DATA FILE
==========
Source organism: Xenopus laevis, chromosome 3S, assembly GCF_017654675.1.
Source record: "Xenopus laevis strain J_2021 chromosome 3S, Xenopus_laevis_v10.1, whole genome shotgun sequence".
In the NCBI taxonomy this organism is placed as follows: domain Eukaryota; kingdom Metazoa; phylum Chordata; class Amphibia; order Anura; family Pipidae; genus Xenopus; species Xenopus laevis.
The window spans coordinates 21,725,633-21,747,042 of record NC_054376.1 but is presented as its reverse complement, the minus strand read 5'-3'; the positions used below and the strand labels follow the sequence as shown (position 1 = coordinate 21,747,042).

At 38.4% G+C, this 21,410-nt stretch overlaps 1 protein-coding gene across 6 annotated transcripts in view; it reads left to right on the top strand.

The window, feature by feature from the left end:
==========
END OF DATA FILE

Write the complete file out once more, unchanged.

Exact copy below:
Source organism: Xenopus laevis, chromosome 3S, assembly GCF_017654675.1.
Source record: "Xenopus laevis strain J_2021 chromosome 3S, Xenopus_laevis_v10.1, whole genome shotgun sequence".
In the NCBI taxonomy this organism is placed as follows: domain Eukaryota; kingdom Metazoa; phylum Chordata; class Amphibia; order Anura; family Pipidae; genus Xenopus; species Xenopus laevis.
The window spans coordinates 21,725,633-21,747,042 of record NC_054376.1 but is presented as its reverse complement, the minus strand read 5'-3'; the positions used below and the strand labels follow the sequence as shown (position 1 = coordinate 21,747,042).

At 38.4% G+C, this 21,410-nt stretch overlaps 1 protein-coding gene across 6 annotated transcripts in view; it reads left to right on the top strand.

The window, feature by feature from the left end: